I would have expected something like this to be an exotic creature we hardly understand but Limpets are common, it makes me wonder what other similar natural materials are out there which scientists just haven't got around to testing.

Excellent point. From exploration of the oceans to testing components of flora and fauna biology, there's so much we don't understand simply because we haven't had the time or resources to test and hypothesize.

So... If spider-silk is no longer the strongest natural material... Limpet-man anyone?

Limpet-man, Limpet-man,
Does whatever a limpet can,
Can he swing, from a web?
No, he can't, but he's got limpet-teeth!

(Yeah, I couldn't really get that last line to rhyme...)

More on topic - I fully support any and all calls to make a space-elevator using this material :)

"This discovery means that the fibrous structures found in limpet teeth could be mimicked and used in high-performance engineering applications such as Formula 1 racing cars, the hulls of boats and aircraft structures."

I love the priorities with that quote. "We can make stuff for Formula 1, further perpetuating one of the world's most expensive corporate circle-jerks! This has been the greatest achievement in human technology since 100-octane gasoline the the Dutch Rudder!"

And then they mention the more practical applications.

Formula 1 is pretty much the pinnacle of motor engineering. While some other categories have made amazing developments (le mans in particular). A considerable amount of technology we take for granted in our cars came from F1. The parts are engineered to the highest levels of precision and the people who create then are some of the finest engineers in the world. F1 companies are bound to have an interest in a material harder than stone that occurs naturally.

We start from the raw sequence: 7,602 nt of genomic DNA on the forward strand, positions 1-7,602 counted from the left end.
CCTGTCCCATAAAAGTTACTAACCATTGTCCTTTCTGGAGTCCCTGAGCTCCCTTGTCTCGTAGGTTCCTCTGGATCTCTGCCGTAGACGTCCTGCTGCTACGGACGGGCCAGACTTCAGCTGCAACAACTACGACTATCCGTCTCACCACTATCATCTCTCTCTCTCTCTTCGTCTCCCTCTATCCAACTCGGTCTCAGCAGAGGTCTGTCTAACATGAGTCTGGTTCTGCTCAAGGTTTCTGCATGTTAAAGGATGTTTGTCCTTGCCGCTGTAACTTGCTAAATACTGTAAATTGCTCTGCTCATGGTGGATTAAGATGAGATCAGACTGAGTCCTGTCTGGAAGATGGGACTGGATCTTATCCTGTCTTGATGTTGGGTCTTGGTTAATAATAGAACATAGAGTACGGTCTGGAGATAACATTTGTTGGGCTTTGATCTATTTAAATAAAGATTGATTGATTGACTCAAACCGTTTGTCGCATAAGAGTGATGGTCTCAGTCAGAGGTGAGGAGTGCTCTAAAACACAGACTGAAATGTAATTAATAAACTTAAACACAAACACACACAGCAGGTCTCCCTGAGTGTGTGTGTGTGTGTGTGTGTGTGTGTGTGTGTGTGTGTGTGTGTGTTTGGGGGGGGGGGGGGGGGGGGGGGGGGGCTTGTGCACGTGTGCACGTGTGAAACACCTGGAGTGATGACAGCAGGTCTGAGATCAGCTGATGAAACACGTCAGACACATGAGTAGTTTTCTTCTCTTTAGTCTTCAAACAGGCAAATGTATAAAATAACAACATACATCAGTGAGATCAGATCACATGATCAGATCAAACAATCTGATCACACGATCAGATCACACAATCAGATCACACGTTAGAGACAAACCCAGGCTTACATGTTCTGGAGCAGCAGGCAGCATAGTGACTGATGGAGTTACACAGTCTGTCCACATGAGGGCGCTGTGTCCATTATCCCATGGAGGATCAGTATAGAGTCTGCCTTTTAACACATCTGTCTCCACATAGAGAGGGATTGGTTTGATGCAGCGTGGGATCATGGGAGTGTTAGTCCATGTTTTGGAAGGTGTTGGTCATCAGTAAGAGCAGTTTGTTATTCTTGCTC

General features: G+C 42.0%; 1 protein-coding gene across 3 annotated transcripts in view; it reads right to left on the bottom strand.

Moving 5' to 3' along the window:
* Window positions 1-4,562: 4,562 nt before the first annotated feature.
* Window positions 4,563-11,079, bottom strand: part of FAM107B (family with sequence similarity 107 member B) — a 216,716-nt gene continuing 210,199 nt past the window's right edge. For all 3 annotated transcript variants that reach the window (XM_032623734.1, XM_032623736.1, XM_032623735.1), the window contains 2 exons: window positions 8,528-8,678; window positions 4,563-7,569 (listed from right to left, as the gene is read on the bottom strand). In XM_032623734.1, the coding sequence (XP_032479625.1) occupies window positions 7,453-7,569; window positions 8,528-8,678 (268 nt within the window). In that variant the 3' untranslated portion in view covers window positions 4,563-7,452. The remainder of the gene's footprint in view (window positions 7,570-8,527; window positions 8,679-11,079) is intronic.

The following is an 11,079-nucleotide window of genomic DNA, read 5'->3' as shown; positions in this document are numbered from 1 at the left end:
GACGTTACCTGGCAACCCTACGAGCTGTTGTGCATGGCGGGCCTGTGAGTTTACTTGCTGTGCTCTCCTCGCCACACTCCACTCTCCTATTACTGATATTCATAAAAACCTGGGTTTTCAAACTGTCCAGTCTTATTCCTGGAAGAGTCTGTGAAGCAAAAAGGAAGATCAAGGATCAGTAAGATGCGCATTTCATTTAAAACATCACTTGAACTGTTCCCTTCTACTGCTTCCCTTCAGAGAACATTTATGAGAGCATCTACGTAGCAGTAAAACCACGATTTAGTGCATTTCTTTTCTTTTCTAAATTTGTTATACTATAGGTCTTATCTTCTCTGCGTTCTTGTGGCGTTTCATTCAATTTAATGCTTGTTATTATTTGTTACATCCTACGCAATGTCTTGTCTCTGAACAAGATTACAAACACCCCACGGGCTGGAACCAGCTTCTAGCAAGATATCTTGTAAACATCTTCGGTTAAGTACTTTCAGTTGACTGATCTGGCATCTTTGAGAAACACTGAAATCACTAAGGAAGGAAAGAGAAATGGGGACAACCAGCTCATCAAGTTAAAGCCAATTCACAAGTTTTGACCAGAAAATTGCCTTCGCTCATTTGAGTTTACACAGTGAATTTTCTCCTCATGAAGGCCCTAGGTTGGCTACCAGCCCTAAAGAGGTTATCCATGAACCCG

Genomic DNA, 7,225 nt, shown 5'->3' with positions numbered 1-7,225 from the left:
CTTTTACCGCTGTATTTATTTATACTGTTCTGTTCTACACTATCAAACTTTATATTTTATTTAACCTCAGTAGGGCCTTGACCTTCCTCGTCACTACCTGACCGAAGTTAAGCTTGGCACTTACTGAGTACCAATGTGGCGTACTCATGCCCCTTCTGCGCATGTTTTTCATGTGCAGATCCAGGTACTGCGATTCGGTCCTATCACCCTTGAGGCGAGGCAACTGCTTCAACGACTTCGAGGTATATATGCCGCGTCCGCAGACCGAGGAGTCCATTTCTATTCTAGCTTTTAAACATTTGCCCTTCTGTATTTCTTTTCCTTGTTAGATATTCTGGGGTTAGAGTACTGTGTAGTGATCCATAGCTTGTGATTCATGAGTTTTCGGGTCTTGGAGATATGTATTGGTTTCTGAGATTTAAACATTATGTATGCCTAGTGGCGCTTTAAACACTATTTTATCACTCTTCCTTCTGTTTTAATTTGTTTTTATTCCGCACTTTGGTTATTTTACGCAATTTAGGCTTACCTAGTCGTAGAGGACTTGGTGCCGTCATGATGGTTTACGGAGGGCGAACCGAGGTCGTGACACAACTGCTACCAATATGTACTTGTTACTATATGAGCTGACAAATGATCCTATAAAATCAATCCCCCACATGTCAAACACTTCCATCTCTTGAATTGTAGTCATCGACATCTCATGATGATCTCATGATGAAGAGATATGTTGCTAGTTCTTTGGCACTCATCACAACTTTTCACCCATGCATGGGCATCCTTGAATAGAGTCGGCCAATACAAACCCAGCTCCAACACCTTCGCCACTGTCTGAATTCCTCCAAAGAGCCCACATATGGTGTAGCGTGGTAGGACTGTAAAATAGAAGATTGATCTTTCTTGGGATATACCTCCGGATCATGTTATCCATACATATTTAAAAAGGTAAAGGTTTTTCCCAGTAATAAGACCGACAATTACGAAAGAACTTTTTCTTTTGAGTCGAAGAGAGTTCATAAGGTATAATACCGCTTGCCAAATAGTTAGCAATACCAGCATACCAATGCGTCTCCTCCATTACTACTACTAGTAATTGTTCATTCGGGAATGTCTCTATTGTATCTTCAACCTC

The next Spongebob movie will have scientists coming after Gary to harvest their teeth ._.

My god... Don Knotts is/was even more of a super hero than I thought.

Devin Connors:

If further testing and development holds up, the next bulletproof vest to be developed could ditch kevlar, and embrace your friendly everyday sea snail.

I'm assuming the material is, when scaled up to the size of a bullet-resistant vest, around the same weight? If its not, I highly doubt the loss of mobility is worth some additional protection. Not to mention I doubt it would be cost effective for quite some time.

They ground up limpet teeth? oww, I guess Many limpets died to bring us this information

I wonder what the weight of it is. I doubt this would have flexibility for a kevlar replacement unless they do plates of it or something. But this is probably like a rock where weight is considered sense they seem to describe something that is particularly dense whereas spider webs depend on tensile strength. Even though it's made with strands it's really creating something that sounds more abrasive and strong rather than anything like the webbing.